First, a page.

Here's a somewhat recent piece on the supersonic bizjets. Interesting about how they are working to turn the over-under-return to ambient pressure from a sharp N into a fast long S turned on its side. http://tinyurl.com/45ca8a

This site talks about the NASA F-15 modified with the 'quiet spike'. You can google NASA quiet spike and get more.


A second airplane, a highly modified Navy (aggressor squadron) F-5, dubbed the Pelican also studied how to lessen the boom. It is now at museum in Florida.. Valiant Air Command?



Finally, if you just want to look around at some of the NASA birds and projects. here is a great page.
http://www.dfrc.nasa.gov/Gallery/Photo/index.html
 

NJA_Capt

Well-Known Member
This is not true.
In practice it is true.

"As a result of the noise and other environmental factors, civilian supersonic flight over land has been outlawed in the United States since 1968." - http://www.ainonline.com/news/singl...itments-for-ssbj/?no_cache=1&cHash=d334b9758d

First, No operable certified civilian aircraft capable of sustained mach cruise exists (no you cannot include demil'd fighters).

Second, the only way you are going to get approval is for flight testing, not for "travel" purposes. You can't just call a FSDO and get permission to do it from A to B and you can't just buy an F104 and file for Mach cruise.

Several designers are developing supersonic business jets. One of the biggest hurtles is the availability to cruise SS over land. The manufacturers are pushing to remove this ban.

There is more to it than just flying high enough to mitigate the N wave. Concorde had an overpressure of approx 2.1 psf at FL490. A test aircraft (F5, later an F15) had an overpressure of over 2.5 psf at FL570. Current goals (DARPA) are for overpressure of approx 0.3 psf.

For the record, NetJets has been involved with several manufacturers and the FAA regarding supersonic business jets for over 5 years.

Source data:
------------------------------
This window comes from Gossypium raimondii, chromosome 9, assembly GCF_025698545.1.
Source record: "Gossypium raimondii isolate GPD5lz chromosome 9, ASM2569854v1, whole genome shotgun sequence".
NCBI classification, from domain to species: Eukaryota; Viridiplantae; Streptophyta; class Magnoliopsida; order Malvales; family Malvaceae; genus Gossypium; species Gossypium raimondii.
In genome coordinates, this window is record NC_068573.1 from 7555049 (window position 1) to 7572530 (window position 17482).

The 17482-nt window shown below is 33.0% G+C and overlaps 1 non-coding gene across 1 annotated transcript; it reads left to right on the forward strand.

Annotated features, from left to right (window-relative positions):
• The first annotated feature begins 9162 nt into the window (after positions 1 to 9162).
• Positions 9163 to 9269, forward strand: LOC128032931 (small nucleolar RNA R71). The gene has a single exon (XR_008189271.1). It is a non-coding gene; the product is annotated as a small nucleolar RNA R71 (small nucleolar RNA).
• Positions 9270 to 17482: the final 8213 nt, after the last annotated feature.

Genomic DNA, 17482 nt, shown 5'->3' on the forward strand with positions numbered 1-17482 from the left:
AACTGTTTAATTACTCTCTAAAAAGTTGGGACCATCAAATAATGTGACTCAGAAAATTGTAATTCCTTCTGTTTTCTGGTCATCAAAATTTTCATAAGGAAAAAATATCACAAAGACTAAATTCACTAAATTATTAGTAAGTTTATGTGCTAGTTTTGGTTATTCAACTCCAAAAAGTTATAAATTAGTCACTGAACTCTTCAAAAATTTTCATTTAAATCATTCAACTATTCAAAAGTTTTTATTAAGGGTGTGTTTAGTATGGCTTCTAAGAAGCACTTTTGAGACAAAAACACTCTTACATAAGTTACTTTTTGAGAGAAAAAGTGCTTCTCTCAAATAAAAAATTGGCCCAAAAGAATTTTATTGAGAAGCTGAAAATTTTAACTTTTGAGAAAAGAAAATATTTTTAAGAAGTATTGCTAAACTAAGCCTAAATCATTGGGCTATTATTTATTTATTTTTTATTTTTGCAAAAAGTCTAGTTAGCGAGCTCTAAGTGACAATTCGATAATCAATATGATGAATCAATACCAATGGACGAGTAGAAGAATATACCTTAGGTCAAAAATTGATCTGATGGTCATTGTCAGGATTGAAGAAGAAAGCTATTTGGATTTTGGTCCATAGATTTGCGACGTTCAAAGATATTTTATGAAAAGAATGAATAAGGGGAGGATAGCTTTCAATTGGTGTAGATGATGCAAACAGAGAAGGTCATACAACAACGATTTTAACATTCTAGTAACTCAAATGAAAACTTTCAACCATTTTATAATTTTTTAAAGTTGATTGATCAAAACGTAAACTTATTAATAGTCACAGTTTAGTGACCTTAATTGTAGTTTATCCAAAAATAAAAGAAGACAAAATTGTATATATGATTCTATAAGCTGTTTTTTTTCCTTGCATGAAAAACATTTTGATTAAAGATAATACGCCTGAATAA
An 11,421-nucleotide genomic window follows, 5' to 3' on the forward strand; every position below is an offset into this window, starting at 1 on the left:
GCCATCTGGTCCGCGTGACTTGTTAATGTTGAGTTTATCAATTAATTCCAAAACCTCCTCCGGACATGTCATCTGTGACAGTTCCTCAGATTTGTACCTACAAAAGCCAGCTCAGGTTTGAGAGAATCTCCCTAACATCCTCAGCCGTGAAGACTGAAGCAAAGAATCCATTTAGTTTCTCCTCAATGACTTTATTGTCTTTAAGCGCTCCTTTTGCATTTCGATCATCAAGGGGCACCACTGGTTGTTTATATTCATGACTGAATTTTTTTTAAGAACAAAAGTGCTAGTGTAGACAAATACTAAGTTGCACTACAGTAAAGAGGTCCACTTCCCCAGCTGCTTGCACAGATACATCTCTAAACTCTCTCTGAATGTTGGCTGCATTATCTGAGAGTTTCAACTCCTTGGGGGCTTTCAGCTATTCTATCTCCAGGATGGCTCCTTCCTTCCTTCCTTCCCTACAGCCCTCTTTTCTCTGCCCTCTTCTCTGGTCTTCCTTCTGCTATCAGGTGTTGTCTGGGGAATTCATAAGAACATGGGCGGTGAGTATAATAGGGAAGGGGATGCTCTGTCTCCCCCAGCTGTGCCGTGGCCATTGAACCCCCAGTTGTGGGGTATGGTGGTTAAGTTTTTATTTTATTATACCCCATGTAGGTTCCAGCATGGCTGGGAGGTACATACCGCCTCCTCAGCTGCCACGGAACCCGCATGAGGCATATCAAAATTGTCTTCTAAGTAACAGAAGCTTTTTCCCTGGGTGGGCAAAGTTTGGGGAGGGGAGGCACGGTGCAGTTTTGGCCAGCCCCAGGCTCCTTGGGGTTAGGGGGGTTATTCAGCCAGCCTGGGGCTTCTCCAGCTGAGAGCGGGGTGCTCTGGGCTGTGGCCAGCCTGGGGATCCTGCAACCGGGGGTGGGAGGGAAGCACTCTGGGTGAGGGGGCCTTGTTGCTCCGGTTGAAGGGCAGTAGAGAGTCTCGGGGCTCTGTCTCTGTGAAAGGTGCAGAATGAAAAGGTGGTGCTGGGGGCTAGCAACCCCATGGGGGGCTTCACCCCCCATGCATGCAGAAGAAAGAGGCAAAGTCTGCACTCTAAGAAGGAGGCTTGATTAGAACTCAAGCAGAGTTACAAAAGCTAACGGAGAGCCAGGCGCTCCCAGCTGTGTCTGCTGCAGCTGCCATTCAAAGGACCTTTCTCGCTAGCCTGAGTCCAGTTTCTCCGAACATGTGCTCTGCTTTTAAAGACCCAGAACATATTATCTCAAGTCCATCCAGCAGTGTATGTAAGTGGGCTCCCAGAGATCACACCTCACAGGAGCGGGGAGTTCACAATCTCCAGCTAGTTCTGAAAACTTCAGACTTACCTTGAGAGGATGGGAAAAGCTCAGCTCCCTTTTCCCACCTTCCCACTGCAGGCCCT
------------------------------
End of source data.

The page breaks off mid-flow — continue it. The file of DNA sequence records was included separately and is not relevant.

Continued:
"The group comprises Boeing, Cessna, Gulfstream, Lockheed Martin, Northrop Grumman and Raytheon, as well as General Electric, Pratt & Whitney and Rolls-Royce's Allison Advanced Development unit. The 10th member is business-jet fractional ownership company NetJets."- http://www.flightglobal.com/articles/2005/06/14/199485/paris-mach.html

http://www.aerioncorp.com/
http://www.saiqsst.com/
http://www.nasa.gov/centers/dryden/news/NewsReleases/2006/06-39.html

Braniff airlines operated a Concorde in 1979-1980 from IAD-DFW. It was restricted to subsonic flight.
http://www.concordesst.com/history/events/braniff.html
 

Hacker15e

Dunning–Kruger Observer
Can you feel a difference when you are going mach 1 as opposed to mach .95? I remember when I was a kid they had the "mach 1 experience" at a Six Flags. They made it feel as though the moment you went through the speed of sound everything got smooth as if all forms of turbulance was no longer an issue. I figured this was just their way to add to the experience but never really knew as i have never been mach 1+.
The best analogy I can make is that going super is like being up on the step/plane in a boat.

It is very smooth, but your maneuverability is significantly decreased until you get back subsonic -- much like when a boat gets back down off plane.

In the F-15, we start getting trans-sonic flow above .96Mach (IIRC, that is when we hit the Force Dynamic Mach Number and there is the dramatic increase in drag). When you go supersonic and are just going straight and level, you'll see the typical "bump" in the altimeter and VVI indicating that the shockwave has passed over the pitot boom and static ports.
 

NoSoup4U

Well-Known Member
Thanks a lot guys' for all the information. I'm reading a lot about it in the links given.